Since the amount you pay depends on your sales, revenue-based financing is a great way to increase liquidity as you recover from the storm. Once you start generating revenue again, your repayment can pick up speed, and you can cover your liabilities.

Term Loans Term loans are what most people think of when they hear “business loans.” Much like revenue-based financing, you get a one-time lump sum that’s repaid over a set schedule.

This type of loan carries standard eligibility requirements and can extend over a longer schedule than revenue-based financing. If your property needs major repairs, a term loan can provide the funds you need to cover construction costs and start your rebuilding process.

Business Lines of Credit A business line of credit offers flexible access to capital on an as-needed basis. Borrowers are granted a total credit limit they can draw from whenever they need liquidity, and they only pay interest on the amount they take.

Think of this option as a more powerful business credit card that can provide physical cash if needed. After a hurricane, this can help cover unexpected costs that come up as you build back stronger.

Equipment Financing Your equipment may have been damaged in the storm. Instead of putting pressure on your cash flow by purchasing new equipment outright, you can spread the cost over a more manageable schedule by financing it.

Equipment financing may also qualify your business for specific tax benefits, like Section 179. If you plan on purchasing equipment at all, financing is something to consider.

National Business Capital Stands as an Ally to Rebuilding Businesses

The communities affected by Hurricane Idalia will have an uphill battle to return to normalcy, but they have allies in their corner. National Business Captial’s team of expert Business Finance Advisors are standing by to help businesses get the financing they need to build back stronger – much faster than with your local bank or credit union.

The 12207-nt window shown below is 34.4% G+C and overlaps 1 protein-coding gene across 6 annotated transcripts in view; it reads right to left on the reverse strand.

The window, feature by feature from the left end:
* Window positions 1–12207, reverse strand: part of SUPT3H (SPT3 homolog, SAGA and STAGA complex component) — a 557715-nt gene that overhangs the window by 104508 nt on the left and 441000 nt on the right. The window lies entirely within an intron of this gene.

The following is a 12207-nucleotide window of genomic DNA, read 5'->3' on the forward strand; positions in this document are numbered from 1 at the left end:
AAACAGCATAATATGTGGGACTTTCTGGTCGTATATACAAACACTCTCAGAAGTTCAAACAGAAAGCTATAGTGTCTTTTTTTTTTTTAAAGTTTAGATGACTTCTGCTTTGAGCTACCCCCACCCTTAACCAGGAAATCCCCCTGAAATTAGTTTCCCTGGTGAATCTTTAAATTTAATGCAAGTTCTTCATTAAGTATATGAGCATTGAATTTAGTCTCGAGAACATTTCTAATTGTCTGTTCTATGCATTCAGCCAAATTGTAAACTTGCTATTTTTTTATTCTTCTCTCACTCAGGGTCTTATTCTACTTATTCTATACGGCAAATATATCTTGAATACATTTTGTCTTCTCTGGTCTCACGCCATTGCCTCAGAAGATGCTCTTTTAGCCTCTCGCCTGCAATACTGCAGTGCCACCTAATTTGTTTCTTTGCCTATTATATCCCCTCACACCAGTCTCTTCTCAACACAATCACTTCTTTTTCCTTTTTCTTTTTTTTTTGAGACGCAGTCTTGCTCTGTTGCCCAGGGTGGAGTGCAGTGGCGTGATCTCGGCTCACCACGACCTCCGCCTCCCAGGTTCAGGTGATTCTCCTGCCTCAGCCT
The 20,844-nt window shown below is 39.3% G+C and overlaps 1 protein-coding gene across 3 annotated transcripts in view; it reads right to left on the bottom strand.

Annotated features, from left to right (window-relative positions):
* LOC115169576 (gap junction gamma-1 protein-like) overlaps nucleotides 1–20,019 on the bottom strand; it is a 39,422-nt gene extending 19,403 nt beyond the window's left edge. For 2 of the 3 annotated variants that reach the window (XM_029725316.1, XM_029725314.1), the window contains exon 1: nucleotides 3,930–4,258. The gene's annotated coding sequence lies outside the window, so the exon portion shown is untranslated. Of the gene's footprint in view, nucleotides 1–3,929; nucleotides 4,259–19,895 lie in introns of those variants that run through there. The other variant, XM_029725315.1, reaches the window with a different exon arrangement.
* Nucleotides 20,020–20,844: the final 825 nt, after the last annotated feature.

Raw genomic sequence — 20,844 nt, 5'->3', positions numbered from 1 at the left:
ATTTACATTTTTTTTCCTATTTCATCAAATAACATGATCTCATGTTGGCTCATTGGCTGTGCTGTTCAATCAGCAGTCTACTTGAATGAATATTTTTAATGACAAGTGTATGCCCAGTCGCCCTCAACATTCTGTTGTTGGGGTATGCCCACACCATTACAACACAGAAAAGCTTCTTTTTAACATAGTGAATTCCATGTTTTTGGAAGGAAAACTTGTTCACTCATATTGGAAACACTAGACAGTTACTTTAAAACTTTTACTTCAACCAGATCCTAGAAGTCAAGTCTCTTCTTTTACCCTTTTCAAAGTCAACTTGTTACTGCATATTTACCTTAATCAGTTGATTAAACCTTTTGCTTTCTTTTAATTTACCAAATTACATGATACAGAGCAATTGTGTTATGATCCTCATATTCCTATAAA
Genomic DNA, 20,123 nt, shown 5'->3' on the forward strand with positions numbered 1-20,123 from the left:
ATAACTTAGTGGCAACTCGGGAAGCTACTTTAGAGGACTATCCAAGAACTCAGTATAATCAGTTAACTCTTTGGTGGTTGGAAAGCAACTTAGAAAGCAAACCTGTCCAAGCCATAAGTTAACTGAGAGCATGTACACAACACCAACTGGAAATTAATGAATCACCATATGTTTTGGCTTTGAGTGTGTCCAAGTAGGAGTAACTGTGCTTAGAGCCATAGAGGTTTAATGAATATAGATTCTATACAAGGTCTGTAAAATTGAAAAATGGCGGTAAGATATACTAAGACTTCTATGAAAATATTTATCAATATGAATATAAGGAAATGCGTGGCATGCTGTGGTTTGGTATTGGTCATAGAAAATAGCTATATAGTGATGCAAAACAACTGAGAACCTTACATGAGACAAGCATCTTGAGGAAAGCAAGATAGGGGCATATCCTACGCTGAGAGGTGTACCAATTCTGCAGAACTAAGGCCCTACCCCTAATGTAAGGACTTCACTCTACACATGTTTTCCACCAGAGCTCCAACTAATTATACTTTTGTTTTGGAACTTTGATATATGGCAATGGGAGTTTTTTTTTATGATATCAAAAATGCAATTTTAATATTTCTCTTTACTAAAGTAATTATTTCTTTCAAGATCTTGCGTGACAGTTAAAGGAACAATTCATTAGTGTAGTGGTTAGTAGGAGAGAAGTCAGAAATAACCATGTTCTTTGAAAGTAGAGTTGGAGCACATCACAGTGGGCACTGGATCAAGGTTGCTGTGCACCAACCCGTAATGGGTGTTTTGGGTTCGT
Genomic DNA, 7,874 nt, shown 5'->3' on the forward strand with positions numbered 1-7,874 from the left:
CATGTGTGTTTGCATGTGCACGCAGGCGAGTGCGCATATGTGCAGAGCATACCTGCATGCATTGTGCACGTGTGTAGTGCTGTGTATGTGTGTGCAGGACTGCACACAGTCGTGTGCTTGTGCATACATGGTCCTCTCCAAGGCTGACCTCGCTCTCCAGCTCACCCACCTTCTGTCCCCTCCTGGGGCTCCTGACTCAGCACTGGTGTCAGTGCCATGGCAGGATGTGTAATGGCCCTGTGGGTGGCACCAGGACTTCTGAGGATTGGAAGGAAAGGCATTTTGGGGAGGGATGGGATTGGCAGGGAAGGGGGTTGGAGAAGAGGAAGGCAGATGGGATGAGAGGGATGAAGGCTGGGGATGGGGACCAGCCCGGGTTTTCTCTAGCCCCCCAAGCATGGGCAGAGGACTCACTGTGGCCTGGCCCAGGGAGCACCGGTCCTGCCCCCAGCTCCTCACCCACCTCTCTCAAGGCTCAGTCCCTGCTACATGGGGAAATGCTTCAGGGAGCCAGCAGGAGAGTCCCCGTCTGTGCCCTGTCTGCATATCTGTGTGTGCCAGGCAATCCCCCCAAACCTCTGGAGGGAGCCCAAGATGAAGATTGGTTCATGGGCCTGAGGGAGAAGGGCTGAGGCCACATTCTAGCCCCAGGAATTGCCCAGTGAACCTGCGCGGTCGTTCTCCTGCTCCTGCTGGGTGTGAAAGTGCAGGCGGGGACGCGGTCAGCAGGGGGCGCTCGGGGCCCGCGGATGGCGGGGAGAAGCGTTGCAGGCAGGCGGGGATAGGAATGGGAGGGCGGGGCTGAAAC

Speak with our team by completing our digital application. If you have any questions throughout the process, give us a call at 631-213-6345.

Frequently Asked Questions

When Is Hurricane Season in Florida?

“Hurricane season” generally refers to the period from June 1st to November 15th, when hurricanes are most likely to occur. Florida’s humid climate and coastal geographical location form the perfect combination for storms.

How Dangerous Are Florida Hurricanes?

It depends. More severe storms (category 3 & higher) almost always come with high-speed winds and the potential for flooding. As you go up the scale, the risk of damage only becomes more significant.

Hurricane Idalia is a category three storm. This characterization may change as it approaches land, but as of Tuesday, August 29th, this is the most accurate description.

How Can a Speciality Finance Group Help Businesses Affected by Inclement Weather?

Repairs cost money. Without the cash flow to support your rebuilding, you may face a longer-than-average recovery time.

National Business Capital understands that business operations can come to a screeching halt overnight for reasons outside of your control. Hurricane Idalia is no different, and we want to do our part in rebuilding the communities that make up Florida and surrounding coastal areas.